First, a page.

Source: Boston Globe
DURING SEVEN DEVASTATING years, war in Syria has killed at least 150,000 people, turned more than ten million into refugees, and reduced once-thriving towns and cities to rubble. Finally it is winding down. Syria now has a chance to begin rebuilding. The country can be reunited, its economy can start to function again, and a measure of political stability can return. None of that, however, is likely to happen. American military and security planers are determined to prevent it as long as President Bashar al-Assad is in power. The specter of a peaceful and prosperous Syria under Assad’s leadership terrifies them. They believe that until he is gone, it is in America’s interest to keep Syria divided, unstable and impoverished.
Much of Syria’s water, much of its oil, and much of its best agricultural land lie in regions controlled by US-backed rebel factions. This gives the Americans a magnificent opportunity. We could encourage our Kurdish allies and other rebel groups to negotiate a peace accord with Assad, who seems likely to remain in power for years to come. That would lay the foundation for a stable Syria—which is why we are unlikely do it.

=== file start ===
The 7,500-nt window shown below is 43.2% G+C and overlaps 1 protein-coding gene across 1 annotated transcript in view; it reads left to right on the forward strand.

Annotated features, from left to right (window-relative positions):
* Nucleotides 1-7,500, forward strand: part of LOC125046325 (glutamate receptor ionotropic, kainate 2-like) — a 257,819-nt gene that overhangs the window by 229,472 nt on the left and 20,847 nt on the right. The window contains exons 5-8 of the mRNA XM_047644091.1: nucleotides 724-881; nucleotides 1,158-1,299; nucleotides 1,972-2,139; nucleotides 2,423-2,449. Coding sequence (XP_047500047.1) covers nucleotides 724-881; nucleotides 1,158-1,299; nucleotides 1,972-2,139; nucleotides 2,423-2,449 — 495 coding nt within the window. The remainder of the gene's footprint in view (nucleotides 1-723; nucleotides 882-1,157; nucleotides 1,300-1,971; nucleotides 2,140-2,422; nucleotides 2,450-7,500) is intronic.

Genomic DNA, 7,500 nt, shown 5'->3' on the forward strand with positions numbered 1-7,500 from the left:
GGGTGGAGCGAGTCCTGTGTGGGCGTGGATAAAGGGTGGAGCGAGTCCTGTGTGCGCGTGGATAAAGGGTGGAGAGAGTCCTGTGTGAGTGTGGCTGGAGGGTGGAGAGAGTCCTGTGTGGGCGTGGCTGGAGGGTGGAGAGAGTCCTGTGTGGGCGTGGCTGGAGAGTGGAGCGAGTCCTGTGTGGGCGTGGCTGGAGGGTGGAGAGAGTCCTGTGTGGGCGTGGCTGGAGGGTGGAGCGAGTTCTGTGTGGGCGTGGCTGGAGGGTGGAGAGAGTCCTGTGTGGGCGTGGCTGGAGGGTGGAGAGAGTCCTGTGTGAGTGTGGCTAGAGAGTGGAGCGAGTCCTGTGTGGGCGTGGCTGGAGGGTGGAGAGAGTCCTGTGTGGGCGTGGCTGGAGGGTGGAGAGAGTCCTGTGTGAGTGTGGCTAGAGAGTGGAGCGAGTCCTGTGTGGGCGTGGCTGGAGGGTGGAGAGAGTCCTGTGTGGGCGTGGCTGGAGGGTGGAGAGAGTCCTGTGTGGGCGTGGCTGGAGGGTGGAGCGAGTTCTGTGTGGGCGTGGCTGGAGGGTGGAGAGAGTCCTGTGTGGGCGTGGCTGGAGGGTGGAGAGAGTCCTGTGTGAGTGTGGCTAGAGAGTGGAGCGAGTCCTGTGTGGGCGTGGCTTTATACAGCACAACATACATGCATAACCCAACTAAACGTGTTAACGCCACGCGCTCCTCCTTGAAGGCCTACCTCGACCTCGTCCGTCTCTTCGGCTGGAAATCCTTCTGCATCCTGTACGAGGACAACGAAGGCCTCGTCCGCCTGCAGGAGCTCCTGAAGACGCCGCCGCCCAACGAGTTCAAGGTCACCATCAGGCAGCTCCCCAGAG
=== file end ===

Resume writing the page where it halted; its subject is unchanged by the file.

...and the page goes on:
According to the logic behind American strategy in the Middle East — and the rest of the world — one of our principal goals should be to prevent peace or prosperity from breaking out in countries whose governments are unfriendly to us. That outcome in Syria would have results we consider intolerable. First, it would signal final victory for the Assad government, which we deluded ourselves into thinking we could crush. Second, it would allow Russia, which has been Assad’s ally, to maintain its influence in Syria. Most frighteningly, it might allow stability to spread to nearby countries. Today, for the first time in modern history, the governments of Syria, Iraq, Iran and Lebanon are on good terms. A partnership among them could lay the foundation for a new Middle East. That new Middle East, however, would not be submissive to the United States-Israel-Saudi Arabia coalition. For that reason, we are determined to prevent it from emerging. Better to keep these countries in misery and conflict, some reason, than to allow them to thrive while they defy the United States.